Important information: The value of investments and the income from them, can go down as well as up, so you may get back less than you invest.

MORE of us are asking what we can personally do to help in the fight against climate change.

Recycling to cut down on carbon use is now the norm and some will even take steps like going vegetarian to reduce their footprint. But are you ignoring the most effective way for you to reduce emissions? Indeed, a way that may need no extra sacrifice in your day-to-day life?

By using the investments you hold to avoid the most environmentally-unfriendly industries you may be able to do more to fight climate change than all the ways of going green put together.

That’s the claim, anyway, of the Make My Money Matter campaign spearheaded by the film director Richard Curtis, famed for Love Actually, Four Weddings and a Funeral and the Comic Relief charity. According to Make My Money Matter, switching your pension to invest in ways that avoid the worst-polluting companies is 21 times more powerful in reducing emissions than giving up flying, switching to a green energy supplier or going veggie.1

It is urging the companies that manage the nation’s £2.6trillion of pension wealth to commit to the target of reducing the net emissions produced by the companies they invest in to zero by 2050. To hit that target, schemes are likely to need to avoid industries that rely on fossil fuels and deforestation.

It’s asking individuals to do their bit as well, by altering their own pension investments if they can or by requesting that the companies running their workplace scheme to adopt the target and provide green pension options.

The quickest change you can make is to any pensions or investments you control directly. That could mean ISAs, personal pensions like a SIPP or money held in investment accounts. You should be able to switch investments simply online - but there are decisions to make.

There are many funds out there offering to invest on an ESG basis - that’s with an eye on Environmental, Social and Governance (ESG) concerns - but each will have their own philosophy and rules. Some will only filter out certain industries but invest in anything outside those filters. Others will look only for investments which make a positive impact on the environment, such as renewable energy and the companies that support it.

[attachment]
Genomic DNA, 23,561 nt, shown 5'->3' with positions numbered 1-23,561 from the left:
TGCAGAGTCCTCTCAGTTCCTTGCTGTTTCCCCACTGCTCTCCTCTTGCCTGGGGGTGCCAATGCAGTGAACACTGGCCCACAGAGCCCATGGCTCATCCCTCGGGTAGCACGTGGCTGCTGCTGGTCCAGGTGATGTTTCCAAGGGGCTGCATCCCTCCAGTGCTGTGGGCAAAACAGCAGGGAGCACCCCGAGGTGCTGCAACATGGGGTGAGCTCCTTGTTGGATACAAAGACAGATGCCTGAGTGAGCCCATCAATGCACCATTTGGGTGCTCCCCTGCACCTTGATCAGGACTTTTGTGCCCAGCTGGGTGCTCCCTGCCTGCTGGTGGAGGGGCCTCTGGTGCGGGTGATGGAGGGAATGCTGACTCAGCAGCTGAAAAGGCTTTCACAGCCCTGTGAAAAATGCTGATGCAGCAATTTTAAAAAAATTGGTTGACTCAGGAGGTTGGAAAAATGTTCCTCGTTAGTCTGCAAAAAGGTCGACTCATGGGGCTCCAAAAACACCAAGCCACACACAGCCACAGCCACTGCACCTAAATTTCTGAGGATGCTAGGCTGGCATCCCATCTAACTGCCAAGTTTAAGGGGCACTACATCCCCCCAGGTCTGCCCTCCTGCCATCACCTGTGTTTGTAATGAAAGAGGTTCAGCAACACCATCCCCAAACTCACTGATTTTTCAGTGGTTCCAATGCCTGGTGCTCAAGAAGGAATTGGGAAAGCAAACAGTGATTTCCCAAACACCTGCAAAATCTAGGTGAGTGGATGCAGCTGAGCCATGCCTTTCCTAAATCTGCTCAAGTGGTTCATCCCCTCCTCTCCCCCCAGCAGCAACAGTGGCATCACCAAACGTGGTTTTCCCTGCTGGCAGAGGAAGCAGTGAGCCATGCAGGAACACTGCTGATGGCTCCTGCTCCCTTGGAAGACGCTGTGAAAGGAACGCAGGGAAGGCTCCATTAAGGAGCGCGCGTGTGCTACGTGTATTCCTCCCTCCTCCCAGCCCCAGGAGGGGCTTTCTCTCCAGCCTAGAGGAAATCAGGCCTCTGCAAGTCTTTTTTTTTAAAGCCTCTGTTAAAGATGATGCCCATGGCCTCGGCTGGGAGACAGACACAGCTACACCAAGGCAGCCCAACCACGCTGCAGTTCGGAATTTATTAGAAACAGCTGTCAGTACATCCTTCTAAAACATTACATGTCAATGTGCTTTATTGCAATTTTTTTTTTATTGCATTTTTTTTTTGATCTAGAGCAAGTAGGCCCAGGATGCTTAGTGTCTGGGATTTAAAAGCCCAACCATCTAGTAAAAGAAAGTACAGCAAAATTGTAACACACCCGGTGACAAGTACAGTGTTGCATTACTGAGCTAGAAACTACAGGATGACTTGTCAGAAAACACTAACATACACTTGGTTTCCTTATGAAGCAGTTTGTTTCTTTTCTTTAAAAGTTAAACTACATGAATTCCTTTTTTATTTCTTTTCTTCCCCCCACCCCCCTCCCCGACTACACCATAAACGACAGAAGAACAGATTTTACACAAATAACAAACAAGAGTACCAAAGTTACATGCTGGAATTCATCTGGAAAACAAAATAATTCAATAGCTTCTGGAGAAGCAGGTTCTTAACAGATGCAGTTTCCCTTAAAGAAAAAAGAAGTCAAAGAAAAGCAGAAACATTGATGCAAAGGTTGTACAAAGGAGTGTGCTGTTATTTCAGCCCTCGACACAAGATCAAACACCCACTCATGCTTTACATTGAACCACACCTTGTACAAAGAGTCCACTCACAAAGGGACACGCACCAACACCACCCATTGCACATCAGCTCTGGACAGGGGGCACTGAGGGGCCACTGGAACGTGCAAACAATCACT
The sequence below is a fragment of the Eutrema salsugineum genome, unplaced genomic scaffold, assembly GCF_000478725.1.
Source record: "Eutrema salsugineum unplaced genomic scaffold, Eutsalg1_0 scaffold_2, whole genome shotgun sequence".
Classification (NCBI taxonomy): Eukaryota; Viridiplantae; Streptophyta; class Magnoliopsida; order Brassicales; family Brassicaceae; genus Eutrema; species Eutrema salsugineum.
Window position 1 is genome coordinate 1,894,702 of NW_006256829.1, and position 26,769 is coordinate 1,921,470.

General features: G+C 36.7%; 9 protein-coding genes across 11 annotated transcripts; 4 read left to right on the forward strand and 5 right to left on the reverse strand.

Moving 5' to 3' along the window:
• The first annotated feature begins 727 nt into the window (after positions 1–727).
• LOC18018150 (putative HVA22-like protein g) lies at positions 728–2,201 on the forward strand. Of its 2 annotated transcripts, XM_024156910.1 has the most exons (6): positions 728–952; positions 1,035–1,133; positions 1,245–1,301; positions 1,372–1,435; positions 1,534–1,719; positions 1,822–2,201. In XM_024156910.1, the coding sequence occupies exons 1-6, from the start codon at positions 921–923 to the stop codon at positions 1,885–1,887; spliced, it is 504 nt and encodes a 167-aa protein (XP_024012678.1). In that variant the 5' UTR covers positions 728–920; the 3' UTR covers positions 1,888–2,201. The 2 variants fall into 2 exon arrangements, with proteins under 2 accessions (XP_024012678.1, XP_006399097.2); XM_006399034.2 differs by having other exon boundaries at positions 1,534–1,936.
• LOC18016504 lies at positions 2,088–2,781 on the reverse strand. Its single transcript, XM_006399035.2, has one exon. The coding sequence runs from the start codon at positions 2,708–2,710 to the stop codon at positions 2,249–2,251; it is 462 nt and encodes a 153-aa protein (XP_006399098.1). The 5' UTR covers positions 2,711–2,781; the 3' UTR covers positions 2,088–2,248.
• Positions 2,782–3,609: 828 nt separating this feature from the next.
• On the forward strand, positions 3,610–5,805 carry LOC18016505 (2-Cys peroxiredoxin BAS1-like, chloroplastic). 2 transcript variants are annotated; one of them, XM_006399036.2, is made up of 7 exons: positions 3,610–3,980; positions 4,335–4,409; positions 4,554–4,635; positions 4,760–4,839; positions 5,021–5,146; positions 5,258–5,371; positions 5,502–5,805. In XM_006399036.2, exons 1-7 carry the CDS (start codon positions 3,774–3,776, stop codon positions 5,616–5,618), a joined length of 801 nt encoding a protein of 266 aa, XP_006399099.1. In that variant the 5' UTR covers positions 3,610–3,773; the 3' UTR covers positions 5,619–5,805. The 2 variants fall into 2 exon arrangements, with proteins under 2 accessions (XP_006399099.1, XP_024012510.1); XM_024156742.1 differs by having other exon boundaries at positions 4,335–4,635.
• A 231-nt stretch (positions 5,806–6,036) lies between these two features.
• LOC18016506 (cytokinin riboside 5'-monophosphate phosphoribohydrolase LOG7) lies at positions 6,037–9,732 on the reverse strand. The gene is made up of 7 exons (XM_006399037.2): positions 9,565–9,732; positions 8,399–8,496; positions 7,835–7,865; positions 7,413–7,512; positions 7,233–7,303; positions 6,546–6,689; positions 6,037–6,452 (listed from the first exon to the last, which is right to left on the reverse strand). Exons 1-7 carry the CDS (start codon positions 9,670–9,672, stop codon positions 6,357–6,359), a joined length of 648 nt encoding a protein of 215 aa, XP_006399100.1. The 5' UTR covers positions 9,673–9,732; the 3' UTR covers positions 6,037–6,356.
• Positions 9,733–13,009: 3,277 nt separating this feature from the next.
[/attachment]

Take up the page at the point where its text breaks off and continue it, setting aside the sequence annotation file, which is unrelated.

If you’re looking to put your workplace pension savings on a green footing, you may have less control but there are steps you can take. Ask your scheme provider whether it offers an ESG option for you to invest your money. If it does you should be able to switch to it easily - although it is always important to ensure your investment remain properly diversified and suitable for your own risk-appetite.

If your employer does not yet offer an ESG option, you can express your interest to your employer so that they can work to add one in the future.

Source:

1 Make My Money Matter, October 2021

Important information: Investors should note that the views expressed may no longer be current and may have already been acted upon. Tax treatment depends on individual circumstances and all tax rules may change in the future. Withdrawals from a pension product will not be possible until you reach age 55. Select 50 is not a personal recommendation to buy or sell a fund. Please note that an Investment Manager’s focus on securities of companies which maintain strong environmental, social and governance (“ESG”) credentials may result in a return that at times compares unfavourably to similar products without such focus. No representation nor warranty is made with respect to the fairness, accuracy or completeness of such credentials. The status of a security’s ESG credentials can change over time. This information is not a personal recommendation for any particular investment. If you are unsure about the suitability of an investment you should speak to a Fidelity adviser or an authorised financial adviser of your choice.

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